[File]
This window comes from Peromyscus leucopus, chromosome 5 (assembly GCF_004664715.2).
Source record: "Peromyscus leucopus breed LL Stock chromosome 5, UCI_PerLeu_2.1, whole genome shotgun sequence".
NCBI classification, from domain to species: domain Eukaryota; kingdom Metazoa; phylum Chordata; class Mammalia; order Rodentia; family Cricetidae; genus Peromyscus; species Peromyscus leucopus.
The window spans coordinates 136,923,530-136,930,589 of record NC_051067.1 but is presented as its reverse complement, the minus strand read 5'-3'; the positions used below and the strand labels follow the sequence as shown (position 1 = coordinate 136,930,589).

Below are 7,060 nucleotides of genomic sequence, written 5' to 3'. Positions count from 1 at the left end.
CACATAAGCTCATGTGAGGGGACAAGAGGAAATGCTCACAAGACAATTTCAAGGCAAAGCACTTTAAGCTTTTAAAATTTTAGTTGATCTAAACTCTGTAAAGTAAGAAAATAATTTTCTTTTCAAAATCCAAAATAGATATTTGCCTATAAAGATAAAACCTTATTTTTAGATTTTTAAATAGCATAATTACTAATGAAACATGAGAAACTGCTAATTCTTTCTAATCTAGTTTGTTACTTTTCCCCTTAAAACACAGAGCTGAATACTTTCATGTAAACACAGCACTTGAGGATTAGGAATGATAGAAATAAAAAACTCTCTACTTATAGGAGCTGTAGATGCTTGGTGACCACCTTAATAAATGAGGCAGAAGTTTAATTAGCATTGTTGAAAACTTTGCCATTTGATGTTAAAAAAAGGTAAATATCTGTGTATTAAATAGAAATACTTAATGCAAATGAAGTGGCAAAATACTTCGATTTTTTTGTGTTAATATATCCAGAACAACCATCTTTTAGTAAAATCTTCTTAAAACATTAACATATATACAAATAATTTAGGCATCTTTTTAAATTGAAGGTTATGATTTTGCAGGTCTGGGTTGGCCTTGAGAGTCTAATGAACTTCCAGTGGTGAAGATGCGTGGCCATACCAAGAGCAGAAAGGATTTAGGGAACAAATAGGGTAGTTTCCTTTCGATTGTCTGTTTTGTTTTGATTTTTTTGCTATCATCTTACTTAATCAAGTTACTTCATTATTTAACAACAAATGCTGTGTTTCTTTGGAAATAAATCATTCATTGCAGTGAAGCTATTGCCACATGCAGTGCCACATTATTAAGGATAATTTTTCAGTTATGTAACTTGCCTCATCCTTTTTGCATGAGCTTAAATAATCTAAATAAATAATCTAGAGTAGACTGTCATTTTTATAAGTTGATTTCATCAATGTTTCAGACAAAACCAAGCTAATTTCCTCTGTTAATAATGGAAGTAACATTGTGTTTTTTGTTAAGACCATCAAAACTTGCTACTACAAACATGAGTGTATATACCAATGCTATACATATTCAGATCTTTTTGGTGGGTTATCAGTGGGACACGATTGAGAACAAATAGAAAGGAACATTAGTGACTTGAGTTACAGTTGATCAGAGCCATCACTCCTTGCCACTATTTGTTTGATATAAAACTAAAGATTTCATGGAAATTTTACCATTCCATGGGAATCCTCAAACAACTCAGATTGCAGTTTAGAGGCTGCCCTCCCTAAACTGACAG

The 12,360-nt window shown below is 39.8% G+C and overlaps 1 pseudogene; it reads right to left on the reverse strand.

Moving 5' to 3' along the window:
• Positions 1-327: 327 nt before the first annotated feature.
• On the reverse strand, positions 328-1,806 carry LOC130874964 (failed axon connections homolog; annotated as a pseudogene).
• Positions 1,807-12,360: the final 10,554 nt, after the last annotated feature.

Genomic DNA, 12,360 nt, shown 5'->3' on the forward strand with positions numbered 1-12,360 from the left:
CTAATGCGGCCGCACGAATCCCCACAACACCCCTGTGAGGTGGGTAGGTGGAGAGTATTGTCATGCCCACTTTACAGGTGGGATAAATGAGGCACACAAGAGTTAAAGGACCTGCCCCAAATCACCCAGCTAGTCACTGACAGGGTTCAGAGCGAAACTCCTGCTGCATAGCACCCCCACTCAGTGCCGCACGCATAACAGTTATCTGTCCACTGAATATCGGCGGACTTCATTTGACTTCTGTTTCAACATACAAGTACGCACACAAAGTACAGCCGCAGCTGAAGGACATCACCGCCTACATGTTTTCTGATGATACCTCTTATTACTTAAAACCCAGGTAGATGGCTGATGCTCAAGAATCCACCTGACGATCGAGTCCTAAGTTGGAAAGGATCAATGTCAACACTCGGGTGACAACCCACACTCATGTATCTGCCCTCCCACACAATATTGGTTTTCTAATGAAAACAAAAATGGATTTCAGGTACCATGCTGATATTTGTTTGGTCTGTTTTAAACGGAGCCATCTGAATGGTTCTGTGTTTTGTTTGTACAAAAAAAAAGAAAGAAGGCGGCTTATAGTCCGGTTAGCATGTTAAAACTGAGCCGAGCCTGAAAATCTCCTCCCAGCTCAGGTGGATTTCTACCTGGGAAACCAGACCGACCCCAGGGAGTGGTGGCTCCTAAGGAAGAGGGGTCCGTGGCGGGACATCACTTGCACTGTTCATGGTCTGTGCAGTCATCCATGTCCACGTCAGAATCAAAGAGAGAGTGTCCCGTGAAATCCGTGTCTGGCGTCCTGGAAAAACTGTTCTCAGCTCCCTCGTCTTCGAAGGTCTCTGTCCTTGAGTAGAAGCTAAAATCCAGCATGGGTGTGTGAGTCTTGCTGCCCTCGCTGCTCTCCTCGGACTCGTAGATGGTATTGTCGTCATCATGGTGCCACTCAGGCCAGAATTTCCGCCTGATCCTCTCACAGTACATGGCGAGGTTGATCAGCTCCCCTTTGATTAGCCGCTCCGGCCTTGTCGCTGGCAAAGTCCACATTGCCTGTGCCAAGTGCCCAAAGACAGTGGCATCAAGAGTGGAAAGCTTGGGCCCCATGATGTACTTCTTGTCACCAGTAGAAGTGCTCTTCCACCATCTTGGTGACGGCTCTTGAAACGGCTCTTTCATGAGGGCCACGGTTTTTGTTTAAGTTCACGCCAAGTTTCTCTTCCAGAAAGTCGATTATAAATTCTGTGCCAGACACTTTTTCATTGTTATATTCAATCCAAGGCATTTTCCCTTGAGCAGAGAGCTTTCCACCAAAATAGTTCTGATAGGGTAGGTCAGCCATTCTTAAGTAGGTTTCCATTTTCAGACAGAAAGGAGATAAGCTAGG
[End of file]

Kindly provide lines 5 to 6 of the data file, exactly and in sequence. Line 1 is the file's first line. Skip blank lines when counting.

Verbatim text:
Below are 7,060 nucleotides of genomic sequence, written 5' to 3'. Positions count from 1 at the left end.
CACATAAGCTCATGTGAGGGGACAAGAGGAAATGCTCACAAGACAATTTCAAGGCAAAGCACTTTAAGCTTTTAAAATTTTAGTTGATCTAAACTCTGTAAAGTAAGAAAATAATTTTCTTTTCAAAATCCAAAATAGATATTTGCCTATAAAGATAAAACCTTATTTTTAGATTTTTAAATAGCATAATTACTAATGAAACATGAGAAACTGCTAATTCTTTCTAATCTAGTTTGTTACTTTTCCCCTTAAAACACAGAGCTGAATACTTTCATGTAAACACAGCACTTGAGGATTAGGAATGATAGAAATAAAAAACTCTCTACTTATAGGAGCTGTAGATGCTTGGTGACCACCTTAATAAATGAGGCAGAAGTTTAATTAGCATTGTTGAAAACTTTGCCATTTGATGTTAAAAAAAGGTAAATATCTGTGTATTAAATAGAAATACTTAATGCAAATGAAGTGGCAAAATACTTCGATTTTTTTGTGTTAATATATCCAGAACAACCATCTTTTAGTAAAATCTTCTTAAAACATTAACATATATACAAATAATTTAGGCATCTTTTTAAATTGAAGGTTATGATTTTGCAGGTCTGGGTTGGCCTTGAGAGTCTAATGAACTTCCAGTGGTGAAGATGCGTGGCCATACCAAGAGCAGAAAGGATTTAGGGAACAAATAGGGTAGTTTCCTTTCGATTGTCTGTTTTGTTTTGATTTTTTTGCTATCATCTTACTTAATCAAGTTACTTCATTATTTAACAACAAATGCTGTGTTTCTTTGGAAATAAATCATTCATTGCAGTGAAGCTATTGCCACATGCAGTGCCACATTATTAAGGATAATTTTTCAGTTATGTAACTTGCCTCATCCTTTTTGCATGAGCTTAAATAATCTAAATAAATAATCTAGAGTAGACTGTCATTTTTATAAGTTGATTTCATCAATGTTTCAGACAAAACCAAGCTAATTTCCTCTGTTAATAATGGAAGTAACATTGTGTTTTTTGTTAAGACCATCAAAACTTGCTACTACAAACATGAGTGTATATACCAATGCTATACATATTCAGATCTTTTTGGTGGGTTATCAGTGGGACACGATTGAGAACAAATAGAAAGGAACATTAGTGACTTGAGTTACAGTTGATCAGAGCCATCACTCCTTGCCACTATTTGTTTGATATAAAACTAAAGATTTCATGGAAATTTTACCATTCCATGGGAATCCTCAAACAACTCAGATTGCAGTTTAGAGGCTGCCCTCCCTAAACTGACAG